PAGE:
It is a privilege to enter the workplace free from discrimination. Black and Brown employees suffer in silence, fearing what will happen if we speak out and knowing change may never come.
Companies need to do better. It is not enough to call out police brutality without acknowledging how workplaces promote the status quo every day. The company’s “we’re all in this together” emails make it seem like everyone is fighting the same battles, but we’re not.
Companies can no longer ignore what their Black and Brown employees face for the sake of politics and profits. If companies are serious about corporate social responsibility, it begins with caring for the most marginalized within their reach.
This includes a space that does not outcast us in number, pay, or value. By putting forth the resources, companies can find talented Black and Brown professionals. Many new hires are often found through existing relationships, so white bosses need to become aware that Black and Brown professionals don’t often reap the benefits from networking. Retention programs and professional development are also needed to ensure minority employees are not simply replacing each other.
Most importantly, companies must provide benefits that account for what Black and Brown people face outside the office. Every day we walk into work carrying the scars from systems that are discriminatory towards us. Mental health, childcare services, and comprehensive care are needed to support not only employees but also their families.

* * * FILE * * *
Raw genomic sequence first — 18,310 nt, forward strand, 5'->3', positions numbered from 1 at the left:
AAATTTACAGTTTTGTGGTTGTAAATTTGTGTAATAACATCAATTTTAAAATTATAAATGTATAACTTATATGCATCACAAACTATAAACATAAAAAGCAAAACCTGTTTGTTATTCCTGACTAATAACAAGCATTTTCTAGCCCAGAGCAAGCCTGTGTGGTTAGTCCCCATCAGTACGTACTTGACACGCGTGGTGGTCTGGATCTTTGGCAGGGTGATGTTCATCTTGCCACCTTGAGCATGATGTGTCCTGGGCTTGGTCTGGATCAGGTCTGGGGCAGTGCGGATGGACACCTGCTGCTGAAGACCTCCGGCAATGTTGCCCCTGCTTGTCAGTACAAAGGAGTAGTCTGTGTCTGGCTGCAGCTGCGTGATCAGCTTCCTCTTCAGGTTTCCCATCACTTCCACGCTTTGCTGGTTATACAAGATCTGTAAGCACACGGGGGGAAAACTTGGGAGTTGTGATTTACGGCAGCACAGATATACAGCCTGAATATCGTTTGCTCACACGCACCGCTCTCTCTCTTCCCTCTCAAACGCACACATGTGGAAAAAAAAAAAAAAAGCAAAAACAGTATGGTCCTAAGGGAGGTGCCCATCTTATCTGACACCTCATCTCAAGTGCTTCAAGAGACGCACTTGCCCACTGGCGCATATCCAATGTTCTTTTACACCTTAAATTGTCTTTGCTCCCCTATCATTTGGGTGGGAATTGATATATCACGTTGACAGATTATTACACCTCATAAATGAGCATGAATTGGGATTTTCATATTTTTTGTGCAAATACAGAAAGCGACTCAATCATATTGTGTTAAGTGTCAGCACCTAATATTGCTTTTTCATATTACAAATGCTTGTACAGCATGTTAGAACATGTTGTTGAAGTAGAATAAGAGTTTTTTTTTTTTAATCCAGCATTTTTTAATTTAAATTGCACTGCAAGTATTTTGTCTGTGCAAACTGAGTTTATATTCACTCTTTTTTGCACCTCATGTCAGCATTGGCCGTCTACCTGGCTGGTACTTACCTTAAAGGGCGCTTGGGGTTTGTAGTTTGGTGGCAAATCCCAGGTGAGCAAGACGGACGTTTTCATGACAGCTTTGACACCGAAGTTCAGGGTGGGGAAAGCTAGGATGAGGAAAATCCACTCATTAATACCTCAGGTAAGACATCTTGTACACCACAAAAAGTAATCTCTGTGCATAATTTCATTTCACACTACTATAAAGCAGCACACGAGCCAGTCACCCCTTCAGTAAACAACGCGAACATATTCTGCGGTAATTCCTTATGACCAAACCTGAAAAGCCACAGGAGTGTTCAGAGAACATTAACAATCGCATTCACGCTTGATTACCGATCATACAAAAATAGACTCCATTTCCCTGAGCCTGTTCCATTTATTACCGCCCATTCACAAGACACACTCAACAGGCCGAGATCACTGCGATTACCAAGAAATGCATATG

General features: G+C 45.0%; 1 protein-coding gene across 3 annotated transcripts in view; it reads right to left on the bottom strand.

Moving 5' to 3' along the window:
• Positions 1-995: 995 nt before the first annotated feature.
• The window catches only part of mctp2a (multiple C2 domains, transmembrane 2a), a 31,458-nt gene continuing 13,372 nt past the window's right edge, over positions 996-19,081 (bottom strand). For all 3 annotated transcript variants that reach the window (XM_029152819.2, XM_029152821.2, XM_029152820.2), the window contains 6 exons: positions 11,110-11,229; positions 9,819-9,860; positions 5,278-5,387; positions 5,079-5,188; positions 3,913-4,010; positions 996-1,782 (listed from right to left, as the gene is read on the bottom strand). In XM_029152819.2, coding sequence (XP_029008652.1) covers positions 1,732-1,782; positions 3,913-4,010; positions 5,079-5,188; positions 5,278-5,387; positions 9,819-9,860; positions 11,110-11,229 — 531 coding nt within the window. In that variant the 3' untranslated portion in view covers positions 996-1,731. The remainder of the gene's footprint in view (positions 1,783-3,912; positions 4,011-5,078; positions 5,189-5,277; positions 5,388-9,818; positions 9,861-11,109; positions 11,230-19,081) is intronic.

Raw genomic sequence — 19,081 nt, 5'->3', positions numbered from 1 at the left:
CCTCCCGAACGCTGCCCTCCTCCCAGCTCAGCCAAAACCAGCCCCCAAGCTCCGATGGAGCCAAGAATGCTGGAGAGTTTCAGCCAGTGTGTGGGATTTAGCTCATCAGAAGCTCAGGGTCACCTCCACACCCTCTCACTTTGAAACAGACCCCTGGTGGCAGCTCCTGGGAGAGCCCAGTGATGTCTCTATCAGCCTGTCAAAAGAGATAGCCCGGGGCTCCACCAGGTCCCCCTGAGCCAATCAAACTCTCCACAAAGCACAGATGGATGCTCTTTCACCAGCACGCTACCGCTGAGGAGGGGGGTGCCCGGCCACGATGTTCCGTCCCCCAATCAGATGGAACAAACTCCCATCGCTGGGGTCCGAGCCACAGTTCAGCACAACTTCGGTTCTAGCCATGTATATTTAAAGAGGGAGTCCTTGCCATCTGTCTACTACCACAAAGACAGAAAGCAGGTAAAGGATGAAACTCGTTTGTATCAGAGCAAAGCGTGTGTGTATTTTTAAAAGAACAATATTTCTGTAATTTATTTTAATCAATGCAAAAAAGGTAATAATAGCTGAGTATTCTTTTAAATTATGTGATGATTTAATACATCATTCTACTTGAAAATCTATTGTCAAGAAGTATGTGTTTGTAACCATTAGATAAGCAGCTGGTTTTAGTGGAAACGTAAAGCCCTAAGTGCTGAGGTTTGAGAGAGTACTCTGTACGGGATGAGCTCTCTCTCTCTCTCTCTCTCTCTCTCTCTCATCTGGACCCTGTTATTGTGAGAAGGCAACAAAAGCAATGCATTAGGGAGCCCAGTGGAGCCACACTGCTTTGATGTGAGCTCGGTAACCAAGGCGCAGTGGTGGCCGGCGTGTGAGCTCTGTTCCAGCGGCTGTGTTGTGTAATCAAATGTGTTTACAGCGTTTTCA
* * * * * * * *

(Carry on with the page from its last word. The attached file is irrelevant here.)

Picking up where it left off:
For me, I am trying to get better at separating from work. Carrying the emotional and mental burden out into an equally unforgiving world only does more damage. Before the pandemic, I overworked myself knowing my margin for error was slimmer—we look to prove our value by committing fully to our work, even when it doesn’t reinvest in us.
Now, I do just what is required of my job. I’ve also found support from the few Black coworkers in my office. Our conversations extend beyond work, discussing our personal lives without the burden of unnecessary set-up. I cherish these relationships as they provide an invaluable familiarity.
Self-care comes from those closest to me. On Sunday nights, I play cards and watch TV with my roommates, friends, and girlfriend. We talk into the night despite having obligations on Monday morning. The laughs we share make work seem trivial. We lift each other up, knowing the possibility that no one else will. Their love is stronger than anything I face at the office.
Returning to the office has reminded me how distant it is and how my job was absent when I needed it most. Yet, every day I show up, hoping to earn just enough to find sanity, acceptance, and freedom outside of the office.
Noah Lyons is a Washingtonian who writes about music and culture. He is also the co-host of the What’s Really Going On Podcast. You can find him sharing his favorite songs on Instagram and read more of his writing on Medium.